ERDC researchers developing new water treatment system

Published 9:00 pm Friday, October 27, 2017

Researchers at the U.S. Army Engineer Research and Development Center are working to change the world.

A research team in ERDC’s environmental lab is on the cutting edge of developing a new water treatment system using a mix of graphene oxide and a byproduct made from shrimp shells.

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“What I have been working on most recently is developing membrane technologies out of graphene oxide,” Luke Gurtowski, a research chemical engineer at ERDC, said. “Graphene oxide is one of the most heavily researched materials right now in the scientific world. Not just in water treatment, but in a lot of other ways as well.”

The team currently working on the project includes Gurtowski, Victor Medina, Chris Griggs, Jose Mattei and Brooke Petery. The team recently won an ERDC research and development award for its project developing new membranes for water filtration.

“Those are pretty hard to come by,” Gurtowski said. “I think we were one of only two within the environmental lab who actually won awards this year and there are seven ERDC labs. That is a pretty big accomplishment.”

The ERDC team’s breakthrough was the ability to scale the membranes from the inch and a half diameter membranes other labs throughout the world are working at to sheets stretching up to two feet long with the potential of making them as big as needed.

“The reason why the rest of the research world is operating at that small scale is because they are using a certain fabrication technology using another material called a nanodisc. It is a small aluminum disc that crosslinks with the graphene oxide through an assembly method,” Gurtowski said. “The problem is they can’t move them out of laboratory scale. It is important to move it out of the laboratory scale because if you can’t make it big, you can’t use it.”

The ERDC team has developed a method to replace the aluminum disc and instead use a byproduct from shrimp shells called chitosan. Their current testing model is using a membrane the size of a cellphone.

“You can actually mix Chitosan with graphene oxide and if you mix it a certain way you can make the membranes in any size you want just by a process of letting it dry,” Gurtowski said. “It basically does the same function the aluminum has. It gives it a structure and allows you to mold it and make a sheet …  We can make it as large as we want it.”

The project is being funded by the Army. Its intent is to develope an effective method to decontaminate wastewater that’s been used to disinfect soldiers or equipment exposed to biohazards during warfare. The membranes, once their ability to be functional on a larger scale has been proven, could also be used to purify drinking water.

“The thought process is if we can treat that water we can treat any water,” Gurtowski said. “If we can take salts out of water or very small pollutants or radiological pollutants, we can take pretty much anything out and we can do it efficiently, cost effectively and quickly. That is why we are driving this research. Even though it is an Army-funded project right now, it is not limited to the Army.”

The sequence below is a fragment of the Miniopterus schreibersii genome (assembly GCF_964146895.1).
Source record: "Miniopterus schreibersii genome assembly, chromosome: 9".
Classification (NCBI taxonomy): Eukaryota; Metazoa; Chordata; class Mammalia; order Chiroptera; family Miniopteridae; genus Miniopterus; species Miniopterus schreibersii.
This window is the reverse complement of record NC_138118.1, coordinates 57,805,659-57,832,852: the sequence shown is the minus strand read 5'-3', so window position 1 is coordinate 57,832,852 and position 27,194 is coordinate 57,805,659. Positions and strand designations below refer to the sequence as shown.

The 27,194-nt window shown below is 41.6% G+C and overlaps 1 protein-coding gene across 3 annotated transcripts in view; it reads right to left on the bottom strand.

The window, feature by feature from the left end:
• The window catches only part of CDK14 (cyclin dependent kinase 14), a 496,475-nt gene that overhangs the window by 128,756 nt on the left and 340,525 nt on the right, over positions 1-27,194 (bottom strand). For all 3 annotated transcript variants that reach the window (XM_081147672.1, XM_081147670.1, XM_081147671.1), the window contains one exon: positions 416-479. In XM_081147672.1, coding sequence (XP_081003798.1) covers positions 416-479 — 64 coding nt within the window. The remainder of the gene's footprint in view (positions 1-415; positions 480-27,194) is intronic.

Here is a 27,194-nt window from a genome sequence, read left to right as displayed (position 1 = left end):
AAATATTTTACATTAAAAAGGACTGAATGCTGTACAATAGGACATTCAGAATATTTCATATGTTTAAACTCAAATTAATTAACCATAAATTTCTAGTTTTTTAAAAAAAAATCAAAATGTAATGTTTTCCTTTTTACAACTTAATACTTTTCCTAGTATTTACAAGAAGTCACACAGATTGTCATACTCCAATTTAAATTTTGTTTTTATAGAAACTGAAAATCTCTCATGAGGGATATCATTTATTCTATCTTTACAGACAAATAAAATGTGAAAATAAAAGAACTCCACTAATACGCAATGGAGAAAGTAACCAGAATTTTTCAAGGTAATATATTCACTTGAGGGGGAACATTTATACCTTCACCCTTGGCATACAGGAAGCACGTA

Graphene oxide membranes work as effectively as the current “gold standard” for water purification, reverse osmosis, Gurtowski said, but in a much more cost effective way.

“Reverse osmosis is the gold standard, but it is very expensive because you need a lot of pressure to pass it through a reverse osmosis. I am talking 200 psi essentially,” Gurtowski said. “We can get the same performance at much less pressure, 50 psi. The reason why we want to cut down in terms of pressure is that saves a lot of energy.”

The team at ERDC is currently applying for a patent on their method of mixing the graphene oxide with chitosan. The next step is to prove the membrane can work at any size, improve its durability and finalize the method allowing the membrane to work in a spiral-wound cylinder instead of just as a flat sheet.

“Spiral-wound is the way most membrane technologies are used now because you can have large membranes fit into a really small area,” Gurtowski said.

The team at ERDC is tasked with developing the technology, but it will be the private sector’s responsibility to help take the technology to market as usable products. Taking products like the graphene oxide membranes to market is the goal of the planned technology transfer at the Old Mississippi Hardware building in downtown Vicksburg.

“I think it would be huge,” Gurtowski said of having a technology transfer center in town. “Research has to go somewhere and if we can get a better avenue or a better vehicle to be able to get our knowledge or technology transferred outside of ERDC and sometimes outside of the government, it makes it a lot more fulfilling. It is definitely necessary. Research can’t stop at just research. It has to move forward.”